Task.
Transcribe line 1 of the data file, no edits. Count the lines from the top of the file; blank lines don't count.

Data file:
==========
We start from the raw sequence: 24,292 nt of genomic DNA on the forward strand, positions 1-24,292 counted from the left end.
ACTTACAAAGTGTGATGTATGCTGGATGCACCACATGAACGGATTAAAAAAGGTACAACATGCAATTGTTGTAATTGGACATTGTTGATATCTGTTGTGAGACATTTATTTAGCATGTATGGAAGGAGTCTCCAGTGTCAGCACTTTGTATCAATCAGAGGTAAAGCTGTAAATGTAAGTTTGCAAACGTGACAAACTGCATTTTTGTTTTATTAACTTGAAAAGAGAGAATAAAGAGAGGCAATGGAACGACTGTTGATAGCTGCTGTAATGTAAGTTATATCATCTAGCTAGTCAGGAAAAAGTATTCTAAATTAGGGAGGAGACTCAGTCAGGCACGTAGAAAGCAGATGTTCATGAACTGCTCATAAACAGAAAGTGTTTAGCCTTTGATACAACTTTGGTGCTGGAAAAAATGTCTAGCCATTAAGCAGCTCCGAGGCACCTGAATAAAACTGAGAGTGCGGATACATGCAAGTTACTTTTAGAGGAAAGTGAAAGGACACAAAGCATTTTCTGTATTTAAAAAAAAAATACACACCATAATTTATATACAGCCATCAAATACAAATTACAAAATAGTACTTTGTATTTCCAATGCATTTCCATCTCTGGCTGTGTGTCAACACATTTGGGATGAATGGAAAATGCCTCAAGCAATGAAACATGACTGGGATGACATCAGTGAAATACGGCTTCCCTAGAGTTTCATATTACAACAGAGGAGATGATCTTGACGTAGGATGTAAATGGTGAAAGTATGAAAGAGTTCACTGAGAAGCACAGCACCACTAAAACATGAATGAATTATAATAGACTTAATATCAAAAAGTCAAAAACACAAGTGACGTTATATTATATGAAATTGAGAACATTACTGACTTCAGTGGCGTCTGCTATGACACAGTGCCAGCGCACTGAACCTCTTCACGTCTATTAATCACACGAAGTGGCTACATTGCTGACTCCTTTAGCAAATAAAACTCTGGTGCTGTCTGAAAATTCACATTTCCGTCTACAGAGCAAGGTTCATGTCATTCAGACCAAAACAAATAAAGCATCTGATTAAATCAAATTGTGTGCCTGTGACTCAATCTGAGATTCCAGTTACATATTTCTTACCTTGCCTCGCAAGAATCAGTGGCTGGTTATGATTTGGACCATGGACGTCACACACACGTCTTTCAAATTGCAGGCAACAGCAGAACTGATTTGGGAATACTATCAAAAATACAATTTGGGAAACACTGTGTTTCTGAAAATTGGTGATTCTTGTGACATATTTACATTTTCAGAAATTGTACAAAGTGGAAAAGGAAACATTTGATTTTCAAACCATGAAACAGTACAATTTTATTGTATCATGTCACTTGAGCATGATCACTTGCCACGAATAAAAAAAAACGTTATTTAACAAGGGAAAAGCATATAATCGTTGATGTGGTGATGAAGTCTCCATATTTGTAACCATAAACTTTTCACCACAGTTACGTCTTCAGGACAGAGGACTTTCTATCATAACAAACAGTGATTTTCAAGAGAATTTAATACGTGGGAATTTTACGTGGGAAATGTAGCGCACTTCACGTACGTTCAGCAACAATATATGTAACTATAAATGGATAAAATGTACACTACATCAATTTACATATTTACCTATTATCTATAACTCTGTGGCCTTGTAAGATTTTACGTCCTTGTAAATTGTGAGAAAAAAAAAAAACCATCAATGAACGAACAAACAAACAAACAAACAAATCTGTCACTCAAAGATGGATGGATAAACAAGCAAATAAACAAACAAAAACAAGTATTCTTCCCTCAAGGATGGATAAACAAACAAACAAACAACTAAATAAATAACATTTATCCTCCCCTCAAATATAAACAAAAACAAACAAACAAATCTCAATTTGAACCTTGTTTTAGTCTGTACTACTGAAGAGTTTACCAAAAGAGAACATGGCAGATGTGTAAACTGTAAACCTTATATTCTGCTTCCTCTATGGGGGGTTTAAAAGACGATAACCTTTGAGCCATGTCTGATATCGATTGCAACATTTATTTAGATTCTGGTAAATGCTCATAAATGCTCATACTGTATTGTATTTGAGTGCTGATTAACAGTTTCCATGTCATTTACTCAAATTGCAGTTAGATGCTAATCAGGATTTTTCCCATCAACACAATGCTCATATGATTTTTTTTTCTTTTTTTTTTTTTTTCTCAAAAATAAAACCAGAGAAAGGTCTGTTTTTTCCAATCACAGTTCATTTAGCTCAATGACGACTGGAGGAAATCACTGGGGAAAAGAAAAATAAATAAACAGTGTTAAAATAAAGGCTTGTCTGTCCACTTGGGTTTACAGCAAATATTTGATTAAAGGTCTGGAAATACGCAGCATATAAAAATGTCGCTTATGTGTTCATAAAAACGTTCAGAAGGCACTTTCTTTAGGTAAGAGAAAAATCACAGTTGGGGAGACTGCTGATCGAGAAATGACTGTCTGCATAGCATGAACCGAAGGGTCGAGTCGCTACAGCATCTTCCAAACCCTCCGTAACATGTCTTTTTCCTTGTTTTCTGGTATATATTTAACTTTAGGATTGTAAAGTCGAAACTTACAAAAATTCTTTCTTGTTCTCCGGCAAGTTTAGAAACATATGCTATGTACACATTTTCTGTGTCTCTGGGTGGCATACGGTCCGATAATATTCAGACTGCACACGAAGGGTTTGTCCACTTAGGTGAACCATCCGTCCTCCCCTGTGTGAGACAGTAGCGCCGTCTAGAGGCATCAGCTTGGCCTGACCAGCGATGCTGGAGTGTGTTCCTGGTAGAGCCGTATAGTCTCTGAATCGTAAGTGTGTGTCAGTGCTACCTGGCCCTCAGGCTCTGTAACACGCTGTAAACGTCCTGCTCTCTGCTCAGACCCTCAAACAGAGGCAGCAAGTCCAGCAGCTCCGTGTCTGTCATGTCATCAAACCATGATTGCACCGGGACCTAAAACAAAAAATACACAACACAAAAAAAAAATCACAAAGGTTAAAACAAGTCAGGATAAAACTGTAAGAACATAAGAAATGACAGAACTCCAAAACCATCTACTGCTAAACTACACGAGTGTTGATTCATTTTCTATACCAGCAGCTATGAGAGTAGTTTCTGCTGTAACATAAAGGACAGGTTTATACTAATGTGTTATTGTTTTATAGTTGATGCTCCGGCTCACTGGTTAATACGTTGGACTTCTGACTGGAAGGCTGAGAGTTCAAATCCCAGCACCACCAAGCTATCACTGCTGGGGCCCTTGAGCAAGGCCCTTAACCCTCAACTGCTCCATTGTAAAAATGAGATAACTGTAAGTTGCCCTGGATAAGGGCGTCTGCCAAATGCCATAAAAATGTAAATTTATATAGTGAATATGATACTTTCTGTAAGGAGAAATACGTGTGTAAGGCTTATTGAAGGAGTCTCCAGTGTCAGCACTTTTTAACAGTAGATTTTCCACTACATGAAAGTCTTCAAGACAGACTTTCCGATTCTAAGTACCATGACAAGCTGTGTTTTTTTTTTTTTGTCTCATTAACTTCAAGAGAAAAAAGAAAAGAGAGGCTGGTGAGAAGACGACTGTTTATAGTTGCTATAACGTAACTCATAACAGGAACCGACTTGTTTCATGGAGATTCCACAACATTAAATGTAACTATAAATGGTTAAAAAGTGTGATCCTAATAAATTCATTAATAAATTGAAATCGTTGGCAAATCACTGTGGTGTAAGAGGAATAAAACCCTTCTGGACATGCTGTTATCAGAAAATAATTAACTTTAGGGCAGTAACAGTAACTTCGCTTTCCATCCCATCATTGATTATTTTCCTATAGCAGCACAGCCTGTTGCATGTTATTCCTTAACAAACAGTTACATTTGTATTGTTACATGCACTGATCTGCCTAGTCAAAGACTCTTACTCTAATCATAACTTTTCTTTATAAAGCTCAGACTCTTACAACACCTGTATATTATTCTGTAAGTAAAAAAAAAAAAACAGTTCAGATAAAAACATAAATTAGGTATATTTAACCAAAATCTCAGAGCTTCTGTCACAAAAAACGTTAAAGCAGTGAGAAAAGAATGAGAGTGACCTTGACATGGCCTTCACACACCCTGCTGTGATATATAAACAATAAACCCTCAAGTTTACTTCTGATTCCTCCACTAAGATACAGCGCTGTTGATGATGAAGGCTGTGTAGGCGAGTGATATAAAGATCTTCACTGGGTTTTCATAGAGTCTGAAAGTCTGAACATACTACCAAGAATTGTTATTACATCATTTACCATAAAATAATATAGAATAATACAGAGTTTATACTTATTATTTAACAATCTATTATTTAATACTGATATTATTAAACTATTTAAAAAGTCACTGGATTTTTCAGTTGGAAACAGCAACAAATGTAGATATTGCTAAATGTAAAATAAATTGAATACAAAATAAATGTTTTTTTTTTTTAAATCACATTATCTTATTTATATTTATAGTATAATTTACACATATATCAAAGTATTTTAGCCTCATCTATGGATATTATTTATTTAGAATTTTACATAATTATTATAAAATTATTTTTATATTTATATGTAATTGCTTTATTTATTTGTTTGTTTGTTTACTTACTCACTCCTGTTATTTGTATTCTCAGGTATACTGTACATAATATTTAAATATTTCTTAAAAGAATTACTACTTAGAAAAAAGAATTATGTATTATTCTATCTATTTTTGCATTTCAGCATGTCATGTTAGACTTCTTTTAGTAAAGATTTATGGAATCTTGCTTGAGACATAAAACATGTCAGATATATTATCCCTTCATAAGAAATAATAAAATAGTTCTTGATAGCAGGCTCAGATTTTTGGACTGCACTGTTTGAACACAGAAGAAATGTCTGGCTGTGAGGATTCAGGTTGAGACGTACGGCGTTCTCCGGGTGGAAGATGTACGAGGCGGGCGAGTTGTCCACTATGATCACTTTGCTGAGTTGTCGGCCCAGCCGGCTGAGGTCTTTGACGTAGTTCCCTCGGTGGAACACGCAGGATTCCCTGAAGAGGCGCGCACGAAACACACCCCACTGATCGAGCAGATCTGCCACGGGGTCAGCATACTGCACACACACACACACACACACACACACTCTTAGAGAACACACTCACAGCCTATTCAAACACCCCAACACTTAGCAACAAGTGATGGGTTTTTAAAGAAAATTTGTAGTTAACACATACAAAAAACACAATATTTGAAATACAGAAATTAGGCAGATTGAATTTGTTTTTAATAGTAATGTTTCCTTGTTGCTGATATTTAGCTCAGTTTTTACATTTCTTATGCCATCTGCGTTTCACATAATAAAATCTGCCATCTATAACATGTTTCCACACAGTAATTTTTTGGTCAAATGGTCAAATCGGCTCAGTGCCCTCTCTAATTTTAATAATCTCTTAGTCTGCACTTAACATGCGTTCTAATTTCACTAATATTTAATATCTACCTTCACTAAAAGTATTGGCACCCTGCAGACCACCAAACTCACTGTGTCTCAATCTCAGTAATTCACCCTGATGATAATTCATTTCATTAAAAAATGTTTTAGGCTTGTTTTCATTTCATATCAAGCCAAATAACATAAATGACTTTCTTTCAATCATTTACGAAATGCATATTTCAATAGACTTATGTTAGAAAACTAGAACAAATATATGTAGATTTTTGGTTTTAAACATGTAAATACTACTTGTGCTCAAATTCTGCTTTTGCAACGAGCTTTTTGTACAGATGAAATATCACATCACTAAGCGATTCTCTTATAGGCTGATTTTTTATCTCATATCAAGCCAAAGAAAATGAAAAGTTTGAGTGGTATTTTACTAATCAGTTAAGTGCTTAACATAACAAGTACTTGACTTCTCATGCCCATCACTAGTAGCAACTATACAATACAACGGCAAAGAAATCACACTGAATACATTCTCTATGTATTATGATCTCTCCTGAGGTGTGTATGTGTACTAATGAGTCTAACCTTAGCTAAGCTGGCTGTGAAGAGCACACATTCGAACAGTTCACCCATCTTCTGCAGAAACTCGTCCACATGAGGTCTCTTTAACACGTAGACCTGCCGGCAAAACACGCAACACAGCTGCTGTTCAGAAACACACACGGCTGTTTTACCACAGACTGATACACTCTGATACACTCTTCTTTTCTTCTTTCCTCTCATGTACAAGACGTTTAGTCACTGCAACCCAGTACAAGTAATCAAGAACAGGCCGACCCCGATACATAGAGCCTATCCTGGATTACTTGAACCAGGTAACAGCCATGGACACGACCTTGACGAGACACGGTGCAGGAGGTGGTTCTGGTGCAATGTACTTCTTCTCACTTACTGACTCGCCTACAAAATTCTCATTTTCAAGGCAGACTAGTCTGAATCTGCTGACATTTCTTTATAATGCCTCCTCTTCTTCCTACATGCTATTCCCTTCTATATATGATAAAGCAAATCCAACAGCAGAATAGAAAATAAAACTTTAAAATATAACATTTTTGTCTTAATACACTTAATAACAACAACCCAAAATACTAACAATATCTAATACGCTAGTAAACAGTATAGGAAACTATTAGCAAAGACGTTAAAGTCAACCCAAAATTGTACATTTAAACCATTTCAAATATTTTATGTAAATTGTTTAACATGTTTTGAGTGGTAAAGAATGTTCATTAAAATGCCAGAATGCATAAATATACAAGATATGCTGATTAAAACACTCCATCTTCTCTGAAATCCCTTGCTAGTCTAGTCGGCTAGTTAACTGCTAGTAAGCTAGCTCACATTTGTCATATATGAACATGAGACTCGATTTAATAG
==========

We start from the raw sequence: 24,292 nt of genomic DNA on the forward strand, positions 1-24,292 counted from the left end.